19:30 – 21:00
The Art of Science: Seeing the Shock of an Exploding Star
Every now and again, a previously unknown star becomes visible in the night sky. These events do not mark the birth of new stars but are often explosions of dying stars. In this talk Tim will discuss his favourite exploding star, RS Ophiuchi, focusing on one image that was made following its 2006 explosion. This revealed, for the first time, the shock wave produced by its titanic explosion. Tim will explore how this image was made, the telescopes that were used, the processing employed and the excitement of seeing something that nobody in the world had ever seen before.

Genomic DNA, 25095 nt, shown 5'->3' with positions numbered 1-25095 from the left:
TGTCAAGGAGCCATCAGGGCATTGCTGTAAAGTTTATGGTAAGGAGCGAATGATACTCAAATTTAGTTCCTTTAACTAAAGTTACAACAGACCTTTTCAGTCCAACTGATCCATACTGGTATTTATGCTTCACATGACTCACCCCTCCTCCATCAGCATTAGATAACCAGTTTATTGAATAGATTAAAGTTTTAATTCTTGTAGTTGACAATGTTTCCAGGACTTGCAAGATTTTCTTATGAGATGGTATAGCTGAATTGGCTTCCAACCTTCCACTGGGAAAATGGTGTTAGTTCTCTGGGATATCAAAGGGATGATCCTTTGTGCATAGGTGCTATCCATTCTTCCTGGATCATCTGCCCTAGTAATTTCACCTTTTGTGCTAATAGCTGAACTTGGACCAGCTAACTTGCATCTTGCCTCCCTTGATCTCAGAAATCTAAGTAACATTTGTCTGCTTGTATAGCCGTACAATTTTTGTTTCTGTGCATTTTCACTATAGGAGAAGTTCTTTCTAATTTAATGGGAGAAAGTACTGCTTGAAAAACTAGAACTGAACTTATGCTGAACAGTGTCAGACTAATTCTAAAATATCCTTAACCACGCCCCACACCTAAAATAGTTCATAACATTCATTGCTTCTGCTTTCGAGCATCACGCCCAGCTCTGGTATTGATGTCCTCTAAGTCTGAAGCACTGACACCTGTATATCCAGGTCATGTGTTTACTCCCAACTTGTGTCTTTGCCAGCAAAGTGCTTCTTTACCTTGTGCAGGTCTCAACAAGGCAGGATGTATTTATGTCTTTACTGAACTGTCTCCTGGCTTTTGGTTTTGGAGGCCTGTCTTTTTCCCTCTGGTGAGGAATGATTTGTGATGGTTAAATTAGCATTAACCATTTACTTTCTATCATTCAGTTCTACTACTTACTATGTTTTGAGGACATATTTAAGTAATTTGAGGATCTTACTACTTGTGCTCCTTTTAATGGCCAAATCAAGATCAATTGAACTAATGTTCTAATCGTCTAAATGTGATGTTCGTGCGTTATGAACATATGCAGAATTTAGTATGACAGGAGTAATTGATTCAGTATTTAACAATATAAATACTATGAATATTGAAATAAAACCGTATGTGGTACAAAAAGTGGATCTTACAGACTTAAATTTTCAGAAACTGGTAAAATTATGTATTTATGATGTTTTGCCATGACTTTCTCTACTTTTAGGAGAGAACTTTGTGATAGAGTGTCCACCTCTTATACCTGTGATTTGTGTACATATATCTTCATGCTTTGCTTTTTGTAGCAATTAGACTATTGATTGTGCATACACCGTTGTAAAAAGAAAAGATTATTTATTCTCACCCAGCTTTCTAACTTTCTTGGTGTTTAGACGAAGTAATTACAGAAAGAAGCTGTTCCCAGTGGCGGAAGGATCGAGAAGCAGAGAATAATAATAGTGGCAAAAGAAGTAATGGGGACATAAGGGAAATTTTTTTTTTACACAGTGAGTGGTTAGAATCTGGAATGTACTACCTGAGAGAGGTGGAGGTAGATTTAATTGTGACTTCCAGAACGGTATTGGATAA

Tim O’Brien features in The Compass, astronomical illuminations, on projected onto the front of the First Light Pavilion this evening.
About the Speaker
Tim O’Brien is a Professor of Astrophysics and an Associate Director of Jodrell Bank Centre for Astrophysics at The University of Manchester.
Tim has published around 150 research papers, mainly on the study of thermonuclear explosions on white dwarf stars in binary systems. He has used a wide range of telescopes around the world and in space, including the e-MERLIN radio telescopes operated from Jodrell Bank, X-ray satellites, the Hubble Space Telescope and the Very Large Telescope in Chile. He is also a co-founder of the bluedot festival and is active in celebrating the heritage of Jodrell Bank.